Scanning Electron Microscopy
The Hitachi 4700 Field Emission SEM scanning electron microscope includes a cryo-stage that permits the imaging of flash frozen materials that allows an investigator to obtain images of the surface of biological and physical materials unaltered by preparative procedures. Critical point dried samples can also be observed.
Techniques developed for observing with low-temperature scanning electron microscopy are relatively easy to use and have been found to be successful in a wide range biological and samples composed primarily of water. Samples are place onto a copper metal sample plate (25 x 15 mm or 1 x 8/16 inch) and placed onto a brass bar in a bath of liquid nitrogen. Within fractions of a second these plates are rapidly cooled to -196°C which attaches these samples to the plates. Due to the low surface tension of liquid nitrogen and the extreme hardness of materials cooled to these temperatures, very fragile samples can be observed. Sample can be stored at -196°C in storage dewars for an extended period of time. Selected samples are transferred to the preparation chamber of a Quorum PP2000 Cryotrans System for sputter coating with platinum. This renders them electrically conductive and they are placed on the precooled (-130°C) stage of a Hitachi S-4700 field emission SEM where they are imaged. High resolution 26 Meg digital images are produced which can be converted to pdf or jpgs and e-mailed or provided to the scientist via thumb drive or DVD.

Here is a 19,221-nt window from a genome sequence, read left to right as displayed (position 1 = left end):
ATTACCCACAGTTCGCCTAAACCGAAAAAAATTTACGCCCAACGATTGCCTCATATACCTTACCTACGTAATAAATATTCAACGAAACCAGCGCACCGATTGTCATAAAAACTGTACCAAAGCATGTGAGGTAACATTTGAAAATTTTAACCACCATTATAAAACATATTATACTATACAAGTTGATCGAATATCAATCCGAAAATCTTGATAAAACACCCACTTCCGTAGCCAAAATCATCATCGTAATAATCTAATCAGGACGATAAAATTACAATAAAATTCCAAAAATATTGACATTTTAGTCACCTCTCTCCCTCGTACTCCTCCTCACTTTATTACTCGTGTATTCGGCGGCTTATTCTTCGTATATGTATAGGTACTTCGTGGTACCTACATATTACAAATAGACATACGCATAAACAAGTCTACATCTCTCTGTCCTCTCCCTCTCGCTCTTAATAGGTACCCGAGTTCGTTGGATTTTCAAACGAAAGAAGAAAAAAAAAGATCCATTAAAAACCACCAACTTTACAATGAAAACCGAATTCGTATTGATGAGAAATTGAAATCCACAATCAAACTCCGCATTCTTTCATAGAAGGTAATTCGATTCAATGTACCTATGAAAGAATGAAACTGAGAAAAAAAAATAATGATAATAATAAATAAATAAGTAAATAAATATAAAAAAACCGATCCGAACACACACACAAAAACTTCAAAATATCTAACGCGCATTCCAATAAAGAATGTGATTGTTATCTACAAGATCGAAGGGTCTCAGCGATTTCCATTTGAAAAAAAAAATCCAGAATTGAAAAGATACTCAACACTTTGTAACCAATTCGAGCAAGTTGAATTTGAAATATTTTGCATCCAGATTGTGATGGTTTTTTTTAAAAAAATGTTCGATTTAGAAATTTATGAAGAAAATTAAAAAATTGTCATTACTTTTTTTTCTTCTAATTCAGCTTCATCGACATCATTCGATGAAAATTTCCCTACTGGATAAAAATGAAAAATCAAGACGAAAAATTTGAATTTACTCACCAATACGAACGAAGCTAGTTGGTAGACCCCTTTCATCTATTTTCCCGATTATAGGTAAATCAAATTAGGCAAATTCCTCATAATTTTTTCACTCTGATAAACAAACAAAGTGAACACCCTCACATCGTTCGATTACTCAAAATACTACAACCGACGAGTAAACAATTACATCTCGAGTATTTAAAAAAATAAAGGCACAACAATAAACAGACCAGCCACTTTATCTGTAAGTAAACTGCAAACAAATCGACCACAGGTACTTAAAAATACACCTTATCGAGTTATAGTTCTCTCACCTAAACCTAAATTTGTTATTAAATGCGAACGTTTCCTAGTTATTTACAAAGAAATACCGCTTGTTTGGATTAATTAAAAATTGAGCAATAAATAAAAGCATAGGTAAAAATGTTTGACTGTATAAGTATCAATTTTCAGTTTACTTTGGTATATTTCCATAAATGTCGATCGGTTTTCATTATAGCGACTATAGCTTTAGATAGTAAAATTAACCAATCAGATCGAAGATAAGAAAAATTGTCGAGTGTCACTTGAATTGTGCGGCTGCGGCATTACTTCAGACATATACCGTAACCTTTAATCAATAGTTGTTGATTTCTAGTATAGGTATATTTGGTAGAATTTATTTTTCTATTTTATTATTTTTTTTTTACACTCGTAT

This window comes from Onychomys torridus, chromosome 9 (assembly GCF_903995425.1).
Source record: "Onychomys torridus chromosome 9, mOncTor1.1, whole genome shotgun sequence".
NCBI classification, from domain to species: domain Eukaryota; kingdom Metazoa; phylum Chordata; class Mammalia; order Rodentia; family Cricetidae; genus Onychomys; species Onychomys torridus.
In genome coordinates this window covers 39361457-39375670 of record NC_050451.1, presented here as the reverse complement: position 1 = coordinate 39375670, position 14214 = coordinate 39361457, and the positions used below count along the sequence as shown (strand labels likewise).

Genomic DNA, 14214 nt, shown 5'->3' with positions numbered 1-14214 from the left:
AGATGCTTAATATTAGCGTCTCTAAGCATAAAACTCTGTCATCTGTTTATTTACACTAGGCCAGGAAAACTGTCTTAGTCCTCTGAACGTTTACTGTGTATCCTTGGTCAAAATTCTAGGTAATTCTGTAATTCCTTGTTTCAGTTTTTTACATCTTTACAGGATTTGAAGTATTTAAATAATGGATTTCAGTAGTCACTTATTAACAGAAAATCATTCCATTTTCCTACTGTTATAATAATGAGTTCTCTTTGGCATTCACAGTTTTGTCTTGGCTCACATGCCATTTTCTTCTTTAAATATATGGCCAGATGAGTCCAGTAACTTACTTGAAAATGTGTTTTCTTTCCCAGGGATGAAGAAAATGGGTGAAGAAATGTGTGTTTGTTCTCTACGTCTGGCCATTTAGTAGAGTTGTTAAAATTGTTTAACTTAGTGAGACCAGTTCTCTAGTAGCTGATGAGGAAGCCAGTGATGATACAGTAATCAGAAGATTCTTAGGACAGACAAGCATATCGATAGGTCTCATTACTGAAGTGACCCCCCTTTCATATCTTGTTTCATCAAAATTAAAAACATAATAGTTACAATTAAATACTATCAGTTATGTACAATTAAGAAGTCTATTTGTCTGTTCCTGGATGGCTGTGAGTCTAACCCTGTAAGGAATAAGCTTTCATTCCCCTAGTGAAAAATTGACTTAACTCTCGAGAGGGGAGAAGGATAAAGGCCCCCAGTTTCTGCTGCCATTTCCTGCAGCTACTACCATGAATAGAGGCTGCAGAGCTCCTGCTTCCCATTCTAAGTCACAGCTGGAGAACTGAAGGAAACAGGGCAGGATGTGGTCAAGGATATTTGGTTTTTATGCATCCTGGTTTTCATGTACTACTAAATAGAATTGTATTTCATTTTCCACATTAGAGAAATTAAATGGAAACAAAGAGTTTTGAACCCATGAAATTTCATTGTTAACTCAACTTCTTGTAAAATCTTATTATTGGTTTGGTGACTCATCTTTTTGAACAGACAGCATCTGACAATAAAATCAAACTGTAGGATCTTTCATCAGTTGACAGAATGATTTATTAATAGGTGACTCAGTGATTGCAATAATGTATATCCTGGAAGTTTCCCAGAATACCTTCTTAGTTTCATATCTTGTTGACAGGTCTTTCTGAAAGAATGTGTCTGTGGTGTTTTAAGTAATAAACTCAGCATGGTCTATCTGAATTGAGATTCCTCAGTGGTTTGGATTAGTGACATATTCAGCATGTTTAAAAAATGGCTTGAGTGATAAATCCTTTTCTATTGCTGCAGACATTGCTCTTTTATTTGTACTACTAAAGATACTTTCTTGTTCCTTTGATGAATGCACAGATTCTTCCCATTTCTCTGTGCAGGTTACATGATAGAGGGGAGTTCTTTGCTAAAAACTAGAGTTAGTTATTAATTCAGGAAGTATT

Contact: Gary.Bauchan@ars.usda.gov 301-504-6649
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